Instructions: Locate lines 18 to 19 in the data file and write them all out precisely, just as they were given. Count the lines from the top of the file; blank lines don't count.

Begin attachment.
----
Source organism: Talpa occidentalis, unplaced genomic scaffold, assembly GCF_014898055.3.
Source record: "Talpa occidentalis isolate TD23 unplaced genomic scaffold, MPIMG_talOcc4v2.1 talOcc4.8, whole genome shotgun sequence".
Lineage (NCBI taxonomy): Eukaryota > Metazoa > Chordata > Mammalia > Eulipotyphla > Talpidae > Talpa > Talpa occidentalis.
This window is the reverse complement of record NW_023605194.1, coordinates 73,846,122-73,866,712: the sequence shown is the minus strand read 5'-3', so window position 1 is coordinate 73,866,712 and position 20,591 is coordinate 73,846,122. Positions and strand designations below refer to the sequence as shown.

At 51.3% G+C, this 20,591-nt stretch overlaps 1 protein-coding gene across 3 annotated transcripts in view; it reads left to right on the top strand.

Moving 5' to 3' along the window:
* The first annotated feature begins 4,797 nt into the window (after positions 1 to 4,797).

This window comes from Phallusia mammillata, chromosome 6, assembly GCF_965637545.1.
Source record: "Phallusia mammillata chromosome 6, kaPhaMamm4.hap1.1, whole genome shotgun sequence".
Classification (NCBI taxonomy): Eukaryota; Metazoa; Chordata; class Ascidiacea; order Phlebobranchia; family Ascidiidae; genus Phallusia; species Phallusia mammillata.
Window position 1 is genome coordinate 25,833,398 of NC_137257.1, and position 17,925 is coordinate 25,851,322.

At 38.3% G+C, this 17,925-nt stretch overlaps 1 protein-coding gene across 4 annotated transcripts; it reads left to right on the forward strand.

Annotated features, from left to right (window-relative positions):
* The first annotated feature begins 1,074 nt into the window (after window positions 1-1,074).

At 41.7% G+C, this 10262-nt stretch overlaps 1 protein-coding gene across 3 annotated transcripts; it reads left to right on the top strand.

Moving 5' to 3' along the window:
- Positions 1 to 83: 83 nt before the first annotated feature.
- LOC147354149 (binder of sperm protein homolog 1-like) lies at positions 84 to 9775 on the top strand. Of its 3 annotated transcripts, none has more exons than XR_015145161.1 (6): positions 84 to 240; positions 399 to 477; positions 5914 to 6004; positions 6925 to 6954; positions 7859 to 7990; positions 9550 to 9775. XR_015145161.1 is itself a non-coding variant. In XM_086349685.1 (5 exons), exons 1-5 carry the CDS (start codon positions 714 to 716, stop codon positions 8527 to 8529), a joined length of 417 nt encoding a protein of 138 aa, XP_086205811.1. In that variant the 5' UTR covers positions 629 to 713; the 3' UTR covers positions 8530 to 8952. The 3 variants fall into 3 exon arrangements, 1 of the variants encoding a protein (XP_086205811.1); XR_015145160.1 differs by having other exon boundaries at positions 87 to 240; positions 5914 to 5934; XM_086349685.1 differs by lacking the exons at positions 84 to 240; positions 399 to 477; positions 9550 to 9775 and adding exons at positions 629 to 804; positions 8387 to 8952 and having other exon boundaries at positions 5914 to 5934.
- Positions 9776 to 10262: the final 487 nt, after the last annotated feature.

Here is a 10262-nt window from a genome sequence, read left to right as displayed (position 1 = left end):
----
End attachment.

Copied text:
- LOC147354149 (binder of sperm protein homolog 1-like) lies at positions 84 to 9775 on the top strand. Of its 3 annotated transcripts, none has more exons than XR_015145161.1 (6): positions 84 to 240; positions 399 to 477; positions 5914 to 6004; positions 6925 to 6954; positions 7859 to 7990; positions 9550 to 9775. XR_015145161.1 is itself a non-coding variant. In XM_086349685.1 (5 exons), exons 1-5 carry the CDS (start codon positions 714 to 716, stop codon positions 8527 to 8529), a joined length of 417 nt encoding a protein of 138 aa, XP_086205811.1. In that variant the 5' UTR covers positions 629 to 713; the 3' UTR covers positions 8530 to 8952. The 3 variants fall into 3 exon arrangements, 1 of the variants encoding a protein (XP_086205811.1); XR_015145160.1 differs by having other exon boundaries at positions 87 to 240; positions 5914 to 5934; XM_086349685.1 differs by lacking the exons at positions 84 to 240; positions 399 to 477; positions 9550 to 9775 and adding exons at positions 629 to 804; positions 8387 to 8952 and having other exon boundaries at positions 5914 to 5934.
- Positions 9776 to 10262: the final 487 nt, after the last annotated feature.